Wurth deems Period Poverty Campaign a Success

Wurth deems Period Poverty Campaign a Success

by Kassidy Hart–Junior graphic design student Lex Wurth took the initiative last month to campaign and collect donations for period poverty. The project aimed to collect enough feminine products to be distributed to local shelters. The project lasted from October 6 to November 1. 

Lex Wurth

The inspiration for this project came from her global research on the topic and, specifically, how widespread it is just in our nation.

“It’s important to realize these issues are not only happening in our world, but in our own communities. This project held the goal to not only help those in need but to educate the rest,” Wurth said.

When she decided to take the chance and begin a donation collection, Wurth researched other donation drives. She then looked into different feminine product companies that she could partner with. On top of all this, she talked to local shelters to see what products were needed.

“I partnered with Drilling Pharmacy, who allowed me to purchase everything through them with the monetary donations I received through a GoFundMe. I also reached out to 27 companies, hearing back from two. One called ‘Intimina’ donated 20 menstrual cups and I have an interview with the other company, ‘Diva Cup’,” Wurth said.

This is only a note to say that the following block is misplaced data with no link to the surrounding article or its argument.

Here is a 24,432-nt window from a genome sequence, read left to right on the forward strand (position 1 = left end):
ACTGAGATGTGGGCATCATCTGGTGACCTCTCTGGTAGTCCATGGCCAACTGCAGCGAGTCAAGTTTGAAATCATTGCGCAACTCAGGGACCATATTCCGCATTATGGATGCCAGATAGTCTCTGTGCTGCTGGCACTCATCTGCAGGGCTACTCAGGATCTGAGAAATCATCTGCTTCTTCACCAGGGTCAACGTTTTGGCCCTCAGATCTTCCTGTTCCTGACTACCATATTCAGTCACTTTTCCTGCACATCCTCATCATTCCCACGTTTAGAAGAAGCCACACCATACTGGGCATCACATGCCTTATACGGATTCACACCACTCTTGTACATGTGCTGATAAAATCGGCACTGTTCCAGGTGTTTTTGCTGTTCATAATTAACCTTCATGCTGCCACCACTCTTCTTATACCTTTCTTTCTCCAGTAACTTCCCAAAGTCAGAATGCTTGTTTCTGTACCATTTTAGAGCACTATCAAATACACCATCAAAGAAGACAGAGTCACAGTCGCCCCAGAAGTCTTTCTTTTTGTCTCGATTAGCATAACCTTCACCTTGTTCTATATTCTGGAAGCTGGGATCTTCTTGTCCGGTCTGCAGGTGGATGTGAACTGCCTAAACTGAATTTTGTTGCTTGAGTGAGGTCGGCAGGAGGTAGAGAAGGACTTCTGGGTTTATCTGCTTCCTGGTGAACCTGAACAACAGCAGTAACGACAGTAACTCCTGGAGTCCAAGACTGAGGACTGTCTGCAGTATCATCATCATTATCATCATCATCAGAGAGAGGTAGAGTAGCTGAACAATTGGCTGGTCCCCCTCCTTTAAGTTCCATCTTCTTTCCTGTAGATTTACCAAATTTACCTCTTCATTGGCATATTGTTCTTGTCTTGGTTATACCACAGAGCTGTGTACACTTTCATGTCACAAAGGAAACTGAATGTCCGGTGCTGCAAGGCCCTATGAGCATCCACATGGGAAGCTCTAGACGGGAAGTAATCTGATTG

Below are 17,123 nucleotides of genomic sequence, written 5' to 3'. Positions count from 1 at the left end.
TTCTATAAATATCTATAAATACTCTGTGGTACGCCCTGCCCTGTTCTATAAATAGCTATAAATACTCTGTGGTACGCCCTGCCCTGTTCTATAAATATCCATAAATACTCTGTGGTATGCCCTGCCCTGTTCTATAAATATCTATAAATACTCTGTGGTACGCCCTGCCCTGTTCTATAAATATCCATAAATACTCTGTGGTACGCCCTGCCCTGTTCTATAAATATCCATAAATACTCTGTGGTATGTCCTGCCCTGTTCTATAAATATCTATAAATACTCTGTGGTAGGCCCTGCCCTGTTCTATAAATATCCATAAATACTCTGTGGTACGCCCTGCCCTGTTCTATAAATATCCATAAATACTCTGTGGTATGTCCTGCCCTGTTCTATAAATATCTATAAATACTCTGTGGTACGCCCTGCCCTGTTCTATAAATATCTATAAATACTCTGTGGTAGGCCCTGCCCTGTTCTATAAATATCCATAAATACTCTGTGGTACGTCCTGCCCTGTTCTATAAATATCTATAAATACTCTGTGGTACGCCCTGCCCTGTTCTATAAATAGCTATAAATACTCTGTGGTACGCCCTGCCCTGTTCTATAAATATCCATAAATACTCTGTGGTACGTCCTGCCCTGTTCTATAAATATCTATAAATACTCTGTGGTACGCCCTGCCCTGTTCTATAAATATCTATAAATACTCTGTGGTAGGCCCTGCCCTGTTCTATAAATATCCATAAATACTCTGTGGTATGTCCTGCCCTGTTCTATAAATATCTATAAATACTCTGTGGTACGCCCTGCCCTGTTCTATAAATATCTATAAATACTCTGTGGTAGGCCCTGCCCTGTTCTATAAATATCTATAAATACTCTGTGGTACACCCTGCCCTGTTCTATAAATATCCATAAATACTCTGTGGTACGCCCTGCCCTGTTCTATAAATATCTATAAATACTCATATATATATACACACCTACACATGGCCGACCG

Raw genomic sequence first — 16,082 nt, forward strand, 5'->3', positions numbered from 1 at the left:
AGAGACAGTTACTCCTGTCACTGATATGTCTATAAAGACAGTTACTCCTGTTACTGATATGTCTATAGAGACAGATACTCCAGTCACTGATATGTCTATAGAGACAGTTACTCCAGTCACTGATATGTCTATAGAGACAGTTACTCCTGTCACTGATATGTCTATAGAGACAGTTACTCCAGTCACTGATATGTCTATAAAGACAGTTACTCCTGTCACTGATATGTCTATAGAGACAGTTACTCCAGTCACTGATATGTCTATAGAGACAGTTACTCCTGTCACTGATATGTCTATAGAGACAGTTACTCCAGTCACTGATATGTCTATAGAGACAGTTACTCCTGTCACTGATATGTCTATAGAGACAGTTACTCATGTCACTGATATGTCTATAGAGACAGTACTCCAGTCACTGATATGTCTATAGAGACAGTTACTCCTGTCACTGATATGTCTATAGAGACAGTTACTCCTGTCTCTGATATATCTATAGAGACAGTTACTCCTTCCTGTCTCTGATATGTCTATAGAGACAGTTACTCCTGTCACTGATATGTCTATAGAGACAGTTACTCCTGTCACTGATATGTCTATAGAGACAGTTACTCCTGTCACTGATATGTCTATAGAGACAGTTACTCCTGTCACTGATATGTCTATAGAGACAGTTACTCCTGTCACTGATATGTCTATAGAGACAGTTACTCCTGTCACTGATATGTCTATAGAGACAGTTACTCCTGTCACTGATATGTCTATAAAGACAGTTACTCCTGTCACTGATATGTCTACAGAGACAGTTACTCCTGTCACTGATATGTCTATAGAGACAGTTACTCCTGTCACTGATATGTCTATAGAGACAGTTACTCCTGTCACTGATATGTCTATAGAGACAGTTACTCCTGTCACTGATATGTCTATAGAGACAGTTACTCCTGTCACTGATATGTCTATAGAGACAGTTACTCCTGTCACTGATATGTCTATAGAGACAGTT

Once Wurth knew what she needed and how she would go about collecting these items, she began making posters, putting together donation boxes, and then watched donations pour in.

Wurth ended up collecting around 300 boxes and packs of tampons, pads, and menstrual cups that she plans on donating to Haven House in South Sioux City and the Community Action Agency in Sioux City.

“I believe that menstrual products are too expensive and inaccessible for a lot of people, especially being the fact that they are a necessity. These issues should be discussed openly and without shame. It is my personal belief that these products should be available tax free, and at a low cost, if not free of cost all together,” Wurth said.

This project is not the end of Wurth’s initiatives to better her community. Her dream job is to work as a graphic designer for an organization that promotes comprehensive sexual health education or advocates for reproductive rights and healthcare. 

“I have a passion for bringing awareness to issues that are “taboo” in our culture. Periods are something that people don’t like to talk about, and this is also why it’s difficult to solve the issue of period poverty,” Wurth said.

Regarding this campaign and project, Wurth would love to see it grow into an annual event that can outlast her own time in Sioux City. 

“I appreciate the support and kind words I’ve received, from those who have donated or spread the word about this fundraiser. It’s amazing to see a community come together for an issue they may have just discovered and do something to make a difference,” Wurth said.

November 10, 2020